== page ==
born: 31 January 1915 died: 10 December 1968 One of the great spiritual classics of the twentieth century is Thomas Merton's Seven Story Mountain. Within...
I am regularly moved by the generosity that New Zealand Anglicans show towards the Catholic community in our country. This morning I experienced this good-will and...
Faithfest Cultural Festival
Here is the final selection of Faithfest photos - this time from Sunday afternoon's Cultural Festival. Thank you again to Peter Fleming who took these photos and...
faces of faithfest
More Faithfest photos here from Peter Fleming. If you were there, the chances are you will see yourself in at least one of these pictures. The pics are a mix from...
Bishop’s Faithfest homily
Thanks to Bishop Barry Jones for providing "food for faith" with this copy of his homily delivered at yesterday at the Faithfest Mass in the CBS Arena, Christchurch....
living in colour
A few years ago I picked up a John August Swanson work – only a print unfortunately, but still full of power, and colour.
So much colour.
Today’s post-resurrection encounter with Jesus reminds me of this great Swanson work “The Big Catch.”
These fishermen previously endured a mere existence in black and white, getting through each day, their regular routines dictated by the demands and fears of friends and foes.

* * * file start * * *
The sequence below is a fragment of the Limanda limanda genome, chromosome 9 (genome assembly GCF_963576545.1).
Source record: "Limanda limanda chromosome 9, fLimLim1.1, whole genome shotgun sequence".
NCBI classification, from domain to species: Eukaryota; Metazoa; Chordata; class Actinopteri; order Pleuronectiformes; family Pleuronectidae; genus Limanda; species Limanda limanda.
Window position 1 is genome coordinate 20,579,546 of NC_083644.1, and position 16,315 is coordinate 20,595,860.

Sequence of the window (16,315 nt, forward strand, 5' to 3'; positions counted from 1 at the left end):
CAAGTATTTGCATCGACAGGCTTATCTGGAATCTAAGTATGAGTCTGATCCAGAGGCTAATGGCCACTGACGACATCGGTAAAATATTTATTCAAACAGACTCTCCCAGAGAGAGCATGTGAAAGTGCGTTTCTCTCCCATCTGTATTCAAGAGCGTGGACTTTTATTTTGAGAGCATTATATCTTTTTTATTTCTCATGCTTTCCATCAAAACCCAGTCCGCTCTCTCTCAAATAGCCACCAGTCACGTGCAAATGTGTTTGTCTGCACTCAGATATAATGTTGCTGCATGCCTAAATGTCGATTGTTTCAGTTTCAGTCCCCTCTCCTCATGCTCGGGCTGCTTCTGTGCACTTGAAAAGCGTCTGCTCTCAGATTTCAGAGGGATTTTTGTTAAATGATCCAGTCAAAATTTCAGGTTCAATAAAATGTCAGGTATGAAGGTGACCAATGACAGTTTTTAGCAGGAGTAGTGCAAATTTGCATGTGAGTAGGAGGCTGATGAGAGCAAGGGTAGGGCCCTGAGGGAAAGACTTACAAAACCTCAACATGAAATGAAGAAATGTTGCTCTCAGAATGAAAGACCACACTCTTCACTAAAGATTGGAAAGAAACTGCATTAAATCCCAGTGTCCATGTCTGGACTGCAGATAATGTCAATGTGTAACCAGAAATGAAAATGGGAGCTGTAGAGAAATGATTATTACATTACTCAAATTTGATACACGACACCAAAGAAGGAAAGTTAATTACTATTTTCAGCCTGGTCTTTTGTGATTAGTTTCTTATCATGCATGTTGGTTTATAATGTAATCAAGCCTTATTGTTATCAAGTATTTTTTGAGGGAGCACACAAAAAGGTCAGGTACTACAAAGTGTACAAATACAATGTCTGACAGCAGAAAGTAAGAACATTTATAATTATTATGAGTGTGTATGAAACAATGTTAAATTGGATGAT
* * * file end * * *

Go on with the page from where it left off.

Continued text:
let’s get physical
Note the physicality of today’s gospel reading.
Physical features (hearts, hands, feet, mouth, eyes) abound and emotional realities are strong (peace, alarm, fright, agitation, doubt).
I had planned to continue the daily reflections through this Easter Week but I’ve already missed Easter Monday and Easter Tuesday and now it’s early morning on Easter Wednesday. Thank you to those who emailed with “where are you”, “what happened” and “I haven’t had a FFF email this week.” Thank you for your enthusiasm and for keeping me on my toes.
Easter people ?
There is a great old Easter greeting: “We are an Easter people” to which hearers respond “and Alleluia is our song!” I love this, and if I see you in this Easter Week, this Octave of Easter Sundays, you are welcome to greet me in this way. The reason I need to be reminded that we are an Easter people is that I too often reduce the Easter life we are offered to ideas and categories, words and formulas, customary ways of thinking and acting.
Consider the range of emotions that the disciples of Jesus moved through over the days of his final suffering and his crucifixion and resurrection. Such extremes of feeling cannot be imagined or pondered with disinterest. They must be experienced.